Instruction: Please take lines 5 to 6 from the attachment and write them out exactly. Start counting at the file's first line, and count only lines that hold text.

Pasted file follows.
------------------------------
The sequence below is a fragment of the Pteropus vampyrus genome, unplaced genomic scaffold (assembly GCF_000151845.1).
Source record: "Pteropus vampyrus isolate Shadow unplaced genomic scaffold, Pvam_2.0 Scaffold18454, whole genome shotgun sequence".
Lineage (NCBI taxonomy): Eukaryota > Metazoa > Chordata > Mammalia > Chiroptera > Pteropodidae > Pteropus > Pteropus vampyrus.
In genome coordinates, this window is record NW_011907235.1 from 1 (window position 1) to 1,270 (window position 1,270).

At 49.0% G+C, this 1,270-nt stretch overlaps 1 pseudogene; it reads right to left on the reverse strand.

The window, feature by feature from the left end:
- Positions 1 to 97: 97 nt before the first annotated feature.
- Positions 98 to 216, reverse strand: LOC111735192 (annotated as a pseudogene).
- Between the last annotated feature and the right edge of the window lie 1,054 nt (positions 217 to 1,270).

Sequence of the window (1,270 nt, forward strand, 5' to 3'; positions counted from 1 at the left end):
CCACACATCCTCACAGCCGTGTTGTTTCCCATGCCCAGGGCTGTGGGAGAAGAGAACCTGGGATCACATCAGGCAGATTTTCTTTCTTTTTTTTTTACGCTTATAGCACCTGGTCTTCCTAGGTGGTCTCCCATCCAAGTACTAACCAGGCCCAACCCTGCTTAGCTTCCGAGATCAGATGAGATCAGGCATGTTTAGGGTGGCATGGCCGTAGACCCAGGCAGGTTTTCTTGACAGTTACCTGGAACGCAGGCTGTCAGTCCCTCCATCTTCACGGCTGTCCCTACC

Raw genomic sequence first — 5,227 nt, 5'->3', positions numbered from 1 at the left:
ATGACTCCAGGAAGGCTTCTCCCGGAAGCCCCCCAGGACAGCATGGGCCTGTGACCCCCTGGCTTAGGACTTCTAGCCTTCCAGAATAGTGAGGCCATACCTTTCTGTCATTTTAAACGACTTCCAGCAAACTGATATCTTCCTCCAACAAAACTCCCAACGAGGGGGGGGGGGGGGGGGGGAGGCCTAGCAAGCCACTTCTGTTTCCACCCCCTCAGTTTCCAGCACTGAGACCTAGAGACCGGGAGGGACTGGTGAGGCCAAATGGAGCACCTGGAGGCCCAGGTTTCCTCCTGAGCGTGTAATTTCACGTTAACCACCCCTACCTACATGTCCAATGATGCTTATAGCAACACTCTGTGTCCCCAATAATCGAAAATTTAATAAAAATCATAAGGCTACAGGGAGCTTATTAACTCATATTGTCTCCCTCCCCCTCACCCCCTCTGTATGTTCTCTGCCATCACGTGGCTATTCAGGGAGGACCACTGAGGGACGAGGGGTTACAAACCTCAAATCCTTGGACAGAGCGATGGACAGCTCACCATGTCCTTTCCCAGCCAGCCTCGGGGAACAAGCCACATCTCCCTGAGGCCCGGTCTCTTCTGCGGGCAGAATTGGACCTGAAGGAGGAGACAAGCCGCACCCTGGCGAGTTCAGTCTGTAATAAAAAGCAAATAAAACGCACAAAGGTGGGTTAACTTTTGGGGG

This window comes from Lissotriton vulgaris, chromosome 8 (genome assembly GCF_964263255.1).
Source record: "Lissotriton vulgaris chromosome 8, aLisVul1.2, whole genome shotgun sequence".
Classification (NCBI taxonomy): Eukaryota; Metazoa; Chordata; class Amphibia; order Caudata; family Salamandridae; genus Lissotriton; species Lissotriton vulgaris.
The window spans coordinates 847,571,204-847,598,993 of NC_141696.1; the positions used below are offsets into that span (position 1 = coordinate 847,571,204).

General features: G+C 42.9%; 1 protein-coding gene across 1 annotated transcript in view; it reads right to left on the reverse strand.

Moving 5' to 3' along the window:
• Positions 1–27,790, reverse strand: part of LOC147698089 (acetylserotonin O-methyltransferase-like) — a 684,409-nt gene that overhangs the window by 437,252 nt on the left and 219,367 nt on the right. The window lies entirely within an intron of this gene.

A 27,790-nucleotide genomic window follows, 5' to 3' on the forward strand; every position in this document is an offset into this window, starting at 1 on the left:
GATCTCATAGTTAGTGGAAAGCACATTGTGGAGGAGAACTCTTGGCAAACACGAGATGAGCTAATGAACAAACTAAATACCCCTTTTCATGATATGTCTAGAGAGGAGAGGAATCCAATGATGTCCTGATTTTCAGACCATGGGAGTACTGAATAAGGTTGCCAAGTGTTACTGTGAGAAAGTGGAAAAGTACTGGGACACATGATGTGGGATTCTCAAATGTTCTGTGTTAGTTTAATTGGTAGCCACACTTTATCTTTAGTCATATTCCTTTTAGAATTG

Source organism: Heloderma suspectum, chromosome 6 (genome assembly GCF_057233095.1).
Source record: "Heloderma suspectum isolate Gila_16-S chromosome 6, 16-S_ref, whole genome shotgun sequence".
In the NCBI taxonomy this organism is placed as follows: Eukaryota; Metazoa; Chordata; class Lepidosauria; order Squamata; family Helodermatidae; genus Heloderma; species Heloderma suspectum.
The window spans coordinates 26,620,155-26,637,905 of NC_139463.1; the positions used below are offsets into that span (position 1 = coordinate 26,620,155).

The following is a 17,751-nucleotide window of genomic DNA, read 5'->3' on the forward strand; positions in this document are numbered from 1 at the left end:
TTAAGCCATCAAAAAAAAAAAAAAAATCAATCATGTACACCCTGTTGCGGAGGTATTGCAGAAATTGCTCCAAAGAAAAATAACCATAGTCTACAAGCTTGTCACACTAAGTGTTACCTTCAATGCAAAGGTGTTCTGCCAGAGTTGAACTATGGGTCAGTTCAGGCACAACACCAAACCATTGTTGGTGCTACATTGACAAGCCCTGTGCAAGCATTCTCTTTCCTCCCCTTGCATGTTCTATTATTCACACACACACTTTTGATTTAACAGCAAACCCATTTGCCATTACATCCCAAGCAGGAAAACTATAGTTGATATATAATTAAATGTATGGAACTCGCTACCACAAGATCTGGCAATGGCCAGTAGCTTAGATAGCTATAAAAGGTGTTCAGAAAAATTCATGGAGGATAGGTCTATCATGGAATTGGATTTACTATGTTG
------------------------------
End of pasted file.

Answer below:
At 49.0% G+C, this 1,270-nt stretch overlaps 1 pseudogene; it reads right to left on the reverse strand.

The window, feature by feature from the left end: